The word that we translate as the perverted has puzzled Bible translators for years. Usually translators assume that it’s something to do with homosexuality, yet the next listed type of person is about homosexuality. So, is homosexuality listed twice? If so, why?
We say that no, homosexuality is probably not listed twice, and this first mention is really talking of something else. However, most Bible translators do not share this belief, and think that there’s two mentions of homosexuality.
So they speculate that this first mention is actually talking about male prostitutes (as in the New Living Translation). Others say that this first mention is specifically talking about effeminate gay men (as in the King James Version). A few even say that it’s talking about the passive role in gay sex, whereas the next listing is the active role in gay sex (as translated in the Berean Study Bible). The New International Version combines both terms into one, ‘men who have sex with men,’ hiding the fact that two separate things were listed. The New King James Version really confuses things, by listing them as ‘nor homosexuals, nor sodomites.’ Huh?
Here’s an alternative answer, found in the Aramaic word (and from a little critical thinking).
Not so specific
1 Corinthians may have originally been penned in Aramaic. The Greek text may be an ancient translation. Now, the Aramaic word used is ܡܚܒܠܐ (m’hab’leh), which comes from a root which literally means to injure. The exact spelling means to be defiled, or to be corrupted. Other words derived from this same root have meanings including to disfigure, to act perversely, to be perverted, and even to deflower.
Put this all together, and it sounds like the Apostle was listing people who corrupt or pervert either themselves or others. Or as we would say in English, perverts.
This would also solve a small puzzle. Fornication, adultery, and homosexuality all got their own special mentions by Paul, but not incest, bestiality, rape, voyeurism, pedophilia, or prostitution. Why? Well, they are all probably covered by this word.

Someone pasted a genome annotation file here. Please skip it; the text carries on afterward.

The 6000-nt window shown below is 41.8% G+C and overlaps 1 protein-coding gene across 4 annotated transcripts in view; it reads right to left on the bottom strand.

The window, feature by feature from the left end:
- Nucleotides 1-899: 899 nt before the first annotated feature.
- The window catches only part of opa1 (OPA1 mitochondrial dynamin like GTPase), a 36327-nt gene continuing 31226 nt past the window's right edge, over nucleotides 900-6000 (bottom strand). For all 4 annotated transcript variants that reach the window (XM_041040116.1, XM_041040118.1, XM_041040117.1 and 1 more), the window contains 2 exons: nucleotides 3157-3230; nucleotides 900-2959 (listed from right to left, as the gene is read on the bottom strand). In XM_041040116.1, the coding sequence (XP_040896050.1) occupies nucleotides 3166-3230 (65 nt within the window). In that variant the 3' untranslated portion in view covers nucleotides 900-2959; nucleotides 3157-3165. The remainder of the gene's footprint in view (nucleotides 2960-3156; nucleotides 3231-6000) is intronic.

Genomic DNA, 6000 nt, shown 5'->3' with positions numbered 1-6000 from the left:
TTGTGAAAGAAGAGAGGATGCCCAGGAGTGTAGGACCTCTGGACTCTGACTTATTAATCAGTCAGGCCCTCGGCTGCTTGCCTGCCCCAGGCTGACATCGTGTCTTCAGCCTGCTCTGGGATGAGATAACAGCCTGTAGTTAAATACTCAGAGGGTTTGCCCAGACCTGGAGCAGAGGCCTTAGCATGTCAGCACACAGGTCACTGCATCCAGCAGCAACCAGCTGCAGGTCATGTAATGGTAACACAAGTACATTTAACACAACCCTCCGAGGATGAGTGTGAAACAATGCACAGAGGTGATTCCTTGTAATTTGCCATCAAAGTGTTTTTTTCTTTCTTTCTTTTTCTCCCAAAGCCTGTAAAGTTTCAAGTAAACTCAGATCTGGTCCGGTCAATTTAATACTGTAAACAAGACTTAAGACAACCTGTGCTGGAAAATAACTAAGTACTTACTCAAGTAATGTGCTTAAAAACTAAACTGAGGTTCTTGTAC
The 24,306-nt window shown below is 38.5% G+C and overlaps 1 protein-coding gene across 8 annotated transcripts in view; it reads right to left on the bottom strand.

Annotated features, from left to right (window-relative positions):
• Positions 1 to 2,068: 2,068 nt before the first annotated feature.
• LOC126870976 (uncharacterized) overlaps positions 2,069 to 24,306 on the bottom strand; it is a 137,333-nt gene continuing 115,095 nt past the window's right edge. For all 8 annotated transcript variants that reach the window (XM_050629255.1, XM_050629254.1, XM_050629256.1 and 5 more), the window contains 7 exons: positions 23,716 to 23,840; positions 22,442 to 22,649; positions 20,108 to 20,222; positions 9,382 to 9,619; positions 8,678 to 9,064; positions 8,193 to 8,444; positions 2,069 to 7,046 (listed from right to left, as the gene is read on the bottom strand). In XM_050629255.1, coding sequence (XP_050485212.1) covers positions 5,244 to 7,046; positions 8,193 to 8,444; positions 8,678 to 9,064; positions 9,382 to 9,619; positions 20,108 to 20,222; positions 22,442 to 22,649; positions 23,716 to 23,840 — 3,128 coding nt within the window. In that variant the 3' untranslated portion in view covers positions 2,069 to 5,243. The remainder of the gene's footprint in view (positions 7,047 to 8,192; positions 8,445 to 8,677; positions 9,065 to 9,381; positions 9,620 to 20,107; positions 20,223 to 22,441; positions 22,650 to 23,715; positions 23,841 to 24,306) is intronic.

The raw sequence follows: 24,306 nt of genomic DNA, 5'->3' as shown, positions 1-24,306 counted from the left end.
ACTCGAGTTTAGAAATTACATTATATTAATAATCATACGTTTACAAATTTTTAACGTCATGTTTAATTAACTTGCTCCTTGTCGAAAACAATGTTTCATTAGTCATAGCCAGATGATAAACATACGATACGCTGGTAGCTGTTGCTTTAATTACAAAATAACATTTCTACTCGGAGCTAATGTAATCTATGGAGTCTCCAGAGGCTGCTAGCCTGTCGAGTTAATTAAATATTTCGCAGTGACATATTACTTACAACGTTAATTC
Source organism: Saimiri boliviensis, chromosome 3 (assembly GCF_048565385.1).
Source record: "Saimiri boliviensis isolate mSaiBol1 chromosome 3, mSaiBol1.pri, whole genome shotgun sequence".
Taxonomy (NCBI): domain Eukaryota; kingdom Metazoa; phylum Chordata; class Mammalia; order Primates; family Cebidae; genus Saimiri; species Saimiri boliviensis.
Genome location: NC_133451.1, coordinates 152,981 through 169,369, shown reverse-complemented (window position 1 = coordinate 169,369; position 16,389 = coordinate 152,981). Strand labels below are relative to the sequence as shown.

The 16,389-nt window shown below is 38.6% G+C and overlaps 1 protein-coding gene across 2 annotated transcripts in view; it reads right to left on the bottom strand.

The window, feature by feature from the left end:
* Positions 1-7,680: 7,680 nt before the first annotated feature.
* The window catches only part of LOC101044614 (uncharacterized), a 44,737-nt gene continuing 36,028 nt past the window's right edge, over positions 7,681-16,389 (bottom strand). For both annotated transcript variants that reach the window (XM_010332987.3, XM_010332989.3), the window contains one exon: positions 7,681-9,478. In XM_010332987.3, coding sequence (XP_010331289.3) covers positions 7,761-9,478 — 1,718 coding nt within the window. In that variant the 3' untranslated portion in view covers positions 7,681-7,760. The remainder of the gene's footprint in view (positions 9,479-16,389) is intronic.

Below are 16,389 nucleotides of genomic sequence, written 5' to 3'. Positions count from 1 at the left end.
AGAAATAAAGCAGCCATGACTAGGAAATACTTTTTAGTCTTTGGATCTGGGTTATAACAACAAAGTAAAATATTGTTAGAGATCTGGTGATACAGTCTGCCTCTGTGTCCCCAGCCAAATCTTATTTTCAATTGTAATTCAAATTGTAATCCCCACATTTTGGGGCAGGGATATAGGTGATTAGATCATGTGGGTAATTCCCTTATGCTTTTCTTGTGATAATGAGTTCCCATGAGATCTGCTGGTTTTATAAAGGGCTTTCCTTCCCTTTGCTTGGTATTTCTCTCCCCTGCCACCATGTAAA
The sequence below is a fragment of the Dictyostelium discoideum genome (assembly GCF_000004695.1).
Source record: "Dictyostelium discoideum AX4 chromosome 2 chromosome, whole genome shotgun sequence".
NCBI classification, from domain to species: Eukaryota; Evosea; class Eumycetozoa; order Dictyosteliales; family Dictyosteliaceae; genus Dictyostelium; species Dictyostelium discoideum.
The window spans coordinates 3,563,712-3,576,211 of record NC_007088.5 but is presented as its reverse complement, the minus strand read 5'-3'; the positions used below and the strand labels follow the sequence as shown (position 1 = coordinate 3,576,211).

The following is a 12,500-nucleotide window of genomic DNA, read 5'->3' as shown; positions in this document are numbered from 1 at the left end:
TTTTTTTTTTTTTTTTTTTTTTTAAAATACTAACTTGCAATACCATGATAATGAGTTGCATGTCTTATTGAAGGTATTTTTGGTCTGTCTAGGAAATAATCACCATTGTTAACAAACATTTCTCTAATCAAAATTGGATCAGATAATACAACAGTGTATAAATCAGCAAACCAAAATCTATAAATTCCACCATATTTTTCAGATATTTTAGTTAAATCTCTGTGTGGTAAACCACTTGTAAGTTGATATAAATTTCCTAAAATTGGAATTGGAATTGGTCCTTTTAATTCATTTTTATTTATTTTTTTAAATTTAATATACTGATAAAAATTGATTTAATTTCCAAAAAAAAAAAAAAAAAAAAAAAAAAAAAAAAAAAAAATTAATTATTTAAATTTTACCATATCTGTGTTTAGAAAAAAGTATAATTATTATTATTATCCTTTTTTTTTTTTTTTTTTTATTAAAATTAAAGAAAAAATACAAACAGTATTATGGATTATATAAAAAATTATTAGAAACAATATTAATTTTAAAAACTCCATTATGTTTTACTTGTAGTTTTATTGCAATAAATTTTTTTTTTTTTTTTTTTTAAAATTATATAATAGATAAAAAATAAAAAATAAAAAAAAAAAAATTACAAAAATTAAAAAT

Also, in the old law, cross-dressers were specifically condemned to a death sentence, yet in the New Testament, there’s no mention of it. How puzzling that a capital offence in Israel, would now be permitted among Christians by Paul. Why the change? Was it just forgotten? Or, in the Apostle Paul’s mind, was such a thing actually covered by this word? Perhaps, but we don’t know.
What explains the Greek?
But what about the word used in the Greek version? That says something quite different. It’s μαλακοί (malakoi). It’s the masculine plural word for soft, and so can literally mean, soft males. It could indeed be translated as effeminate males or passive males. Basically, it’s slang: softies.
However, if this was merely the choice of an Ancient Greek translator, then it may be a mistranslation. How so?
When our Ancient Greek translator – probably Jewish – saw the word m’hab’leh (the perverted), what may have first come to his mind was how, in Ancient Greece, it was quite normal for older men to ‘court’ teenage boys and enter a relationship with them, which was often sexual. We call this pederasty. Such relationships would often be illegal today due to age-of-consent laws. Yet the Ancient Greeks celebrated it. We can only imagine how much it must have shocked Greek-speaking Jews!
Ancient Greek culture also featured male prostitutes who shaved their beards off to make themselves look more feminine. Even being clean-shaven was against the Jewish Law, never mind being a male prostitute! In the Old Law at Leviticus 19:27, all men must have beards (with a exception of a cleansing ritual in Leviticus 14:9). This ordinary part of Greek culture would have also shocked the Jews.
So when our Jewish Christian translator, who perhaps lived among the Greeks in Corinth, saw the Aramaic word for the perverted, it’s not surprising that he translated it as the Greek term soft males. To him, the pederasty and effeminacy he saw every single day were shocking perversions. Yet, by doing this, he likely mistranslated.
The term, the perverted, can cover many persons, including many heterosexuals. By mistranslating it as soft males, he was seriously limiting what Paul said to apply to just one group. And this was probably a mistake, as 2,000 years later, translators are puzzling over why we have two mentions of same-sex relations. Yet, it seems that we actually don’t.
What is perverted?
Exactly what things are the perverted guilty of doing in the Apostle’s mind? Well, it would very likely cover all of the sexual crimes in the Old Law; so incest, bestiality, and so on, would be included. Beyond that, it’s up for debate.
We may get some clues from the root word, meaning to injure or perish. If an activity would injure or even kill someone’s innocence or moral purity, then it might be covered by this word. It may also imply something more rare and unusual than mere fornication, adultery, or homosexuality, which are mentioned separately and are very common.
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